The effects of Belting’s historical “patches” and of his compressed, essentialized history of Islamic art in the face of manifold evidence of its infinitely complex variegation are serious enough, but one must also question the suitability of his comparisons. Why not compare painting with painting? That is, one wonders why he chose to compare painting and figuration in the West with geometry and abstraction in the East. Emphasizing geometry as a subject of representation in Islamic art in contrast to the instrumental function of geometry in Renaissance painting serves Belting’s argument but diminishes the actual role and changing nature of pictorial images in the Islamic lands. Contra Belting, and contra the majority understanding of Islamic art, one must say that there were “pictures” in Islam, and not only that there were pictures but that there were many of them, and that they differed—that there is no readily apparent similarity between the wall paintings produced in the palaces of the eighth-century Middle East and the practice of oil painting under the Iranian Qajar dynasty through the early 1900s.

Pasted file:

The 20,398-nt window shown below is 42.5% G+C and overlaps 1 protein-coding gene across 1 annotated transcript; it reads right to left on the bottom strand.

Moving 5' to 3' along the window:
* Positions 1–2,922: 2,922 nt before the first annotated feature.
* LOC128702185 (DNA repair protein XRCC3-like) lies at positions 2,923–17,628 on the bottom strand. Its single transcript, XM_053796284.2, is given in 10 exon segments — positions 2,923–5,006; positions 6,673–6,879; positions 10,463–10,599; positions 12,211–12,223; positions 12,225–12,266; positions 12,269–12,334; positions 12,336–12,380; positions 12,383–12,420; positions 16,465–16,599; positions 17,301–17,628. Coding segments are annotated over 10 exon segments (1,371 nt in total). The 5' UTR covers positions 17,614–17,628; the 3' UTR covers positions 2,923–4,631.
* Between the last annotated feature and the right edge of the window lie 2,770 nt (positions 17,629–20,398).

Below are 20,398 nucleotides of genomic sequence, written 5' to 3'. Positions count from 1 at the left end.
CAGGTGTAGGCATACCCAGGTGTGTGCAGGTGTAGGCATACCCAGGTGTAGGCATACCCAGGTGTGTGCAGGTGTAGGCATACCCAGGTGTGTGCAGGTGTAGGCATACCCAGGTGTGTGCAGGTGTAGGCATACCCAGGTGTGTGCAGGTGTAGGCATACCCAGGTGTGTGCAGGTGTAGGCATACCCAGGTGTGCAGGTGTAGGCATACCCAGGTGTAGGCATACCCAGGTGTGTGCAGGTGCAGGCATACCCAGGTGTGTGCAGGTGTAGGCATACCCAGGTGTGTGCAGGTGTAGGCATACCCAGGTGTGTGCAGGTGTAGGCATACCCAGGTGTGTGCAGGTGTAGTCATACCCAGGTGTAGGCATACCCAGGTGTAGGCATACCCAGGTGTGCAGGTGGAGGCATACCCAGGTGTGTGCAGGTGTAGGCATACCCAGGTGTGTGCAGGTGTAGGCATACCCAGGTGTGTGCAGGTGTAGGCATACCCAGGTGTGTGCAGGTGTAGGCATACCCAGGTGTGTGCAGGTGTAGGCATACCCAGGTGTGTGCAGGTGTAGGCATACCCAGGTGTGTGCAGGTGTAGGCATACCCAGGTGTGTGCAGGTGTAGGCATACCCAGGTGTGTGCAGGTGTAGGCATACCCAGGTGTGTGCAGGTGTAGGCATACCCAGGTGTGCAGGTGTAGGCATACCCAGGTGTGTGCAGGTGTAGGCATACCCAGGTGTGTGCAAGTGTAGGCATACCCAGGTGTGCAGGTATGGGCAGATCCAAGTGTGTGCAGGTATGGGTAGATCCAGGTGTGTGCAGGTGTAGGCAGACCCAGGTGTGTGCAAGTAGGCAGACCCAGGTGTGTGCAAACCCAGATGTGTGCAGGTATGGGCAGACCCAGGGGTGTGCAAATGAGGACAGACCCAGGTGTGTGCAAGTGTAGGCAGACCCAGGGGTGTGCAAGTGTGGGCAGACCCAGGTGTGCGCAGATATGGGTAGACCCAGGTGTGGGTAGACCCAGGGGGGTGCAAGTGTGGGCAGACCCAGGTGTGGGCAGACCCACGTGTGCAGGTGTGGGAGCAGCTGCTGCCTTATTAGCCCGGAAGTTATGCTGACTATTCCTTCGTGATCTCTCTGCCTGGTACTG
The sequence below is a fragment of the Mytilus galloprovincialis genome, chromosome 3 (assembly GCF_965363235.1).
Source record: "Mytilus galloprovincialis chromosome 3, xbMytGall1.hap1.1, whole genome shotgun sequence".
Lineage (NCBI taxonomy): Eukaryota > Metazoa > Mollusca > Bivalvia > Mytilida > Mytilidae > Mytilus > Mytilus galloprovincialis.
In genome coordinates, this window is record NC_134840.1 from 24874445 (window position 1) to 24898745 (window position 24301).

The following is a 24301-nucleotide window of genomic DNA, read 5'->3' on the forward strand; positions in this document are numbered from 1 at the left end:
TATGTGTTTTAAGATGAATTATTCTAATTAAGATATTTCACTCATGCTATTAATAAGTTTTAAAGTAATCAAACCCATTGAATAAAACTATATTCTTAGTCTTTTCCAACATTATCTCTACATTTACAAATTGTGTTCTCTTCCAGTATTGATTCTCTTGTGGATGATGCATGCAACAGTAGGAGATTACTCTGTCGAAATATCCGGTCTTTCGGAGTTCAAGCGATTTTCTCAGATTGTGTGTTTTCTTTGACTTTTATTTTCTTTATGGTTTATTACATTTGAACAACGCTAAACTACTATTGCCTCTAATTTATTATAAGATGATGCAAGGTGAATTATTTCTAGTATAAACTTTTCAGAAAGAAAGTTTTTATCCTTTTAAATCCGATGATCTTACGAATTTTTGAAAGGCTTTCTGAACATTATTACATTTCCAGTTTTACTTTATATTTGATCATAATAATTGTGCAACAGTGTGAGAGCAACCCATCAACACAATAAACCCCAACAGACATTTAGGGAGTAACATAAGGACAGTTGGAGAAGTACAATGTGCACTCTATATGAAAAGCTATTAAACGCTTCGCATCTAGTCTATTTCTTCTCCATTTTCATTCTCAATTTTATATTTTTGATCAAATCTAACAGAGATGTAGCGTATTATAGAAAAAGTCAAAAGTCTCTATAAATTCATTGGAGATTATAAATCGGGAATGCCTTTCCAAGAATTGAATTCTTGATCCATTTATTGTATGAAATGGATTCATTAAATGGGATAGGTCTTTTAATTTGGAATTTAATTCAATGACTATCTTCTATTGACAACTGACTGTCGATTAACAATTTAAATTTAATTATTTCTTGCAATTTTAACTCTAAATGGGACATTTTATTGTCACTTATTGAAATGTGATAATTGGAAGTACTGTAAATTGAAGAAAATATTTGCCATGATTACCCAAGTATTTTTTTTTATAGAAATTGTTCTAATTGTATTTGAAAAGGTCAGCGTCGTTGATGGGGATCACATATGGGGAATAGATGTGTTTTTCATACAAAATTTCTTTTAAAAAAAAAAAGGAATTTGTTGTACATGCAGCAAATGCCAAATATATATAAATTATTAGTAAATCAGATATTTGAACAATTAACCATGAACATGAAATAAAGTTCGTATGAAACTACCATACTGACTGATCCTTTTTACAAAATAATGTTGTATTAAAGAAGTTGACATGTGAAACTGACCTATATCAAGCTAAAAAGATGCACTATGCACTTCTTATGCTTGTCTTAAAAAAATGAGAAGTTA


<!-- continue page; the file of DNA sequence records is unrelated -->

What’s more, beyond any accounting of the “West” receiving the “East,” there is a complicated story that could be told of the reception of European modes of representation at the Ottoman, Safavid, and Mughal courts of the 1400s through 1700s in the lands between the Balkans and India. This history is only briefly and incompletely addressed by Belting, which is too bad, because a comparative analysis of painting traditions of the fifteenth through eighteenth centuries in the West and East—that is, a comparison of painting with painting—might have been genuinely fruitful. Such an analysis, however, would demand a reckoning with Belting’s reductive notion that in Islamic culture “pictures” did not exist in the world but only in the mind, as constructs or abstractions produced via the agency of the imagination and the senses. As Belting writes, “Overstating things a bit, one could say that in the Middle Eastern way of thinking a visual image meant a mental image with which one sees, and not one that is before one’s eyes. It could not be made visible because it did not occur in the external world.” But can a direct connection truly be demonstrated between Alhazen’s theory and the actual practice of making pictures in Islam?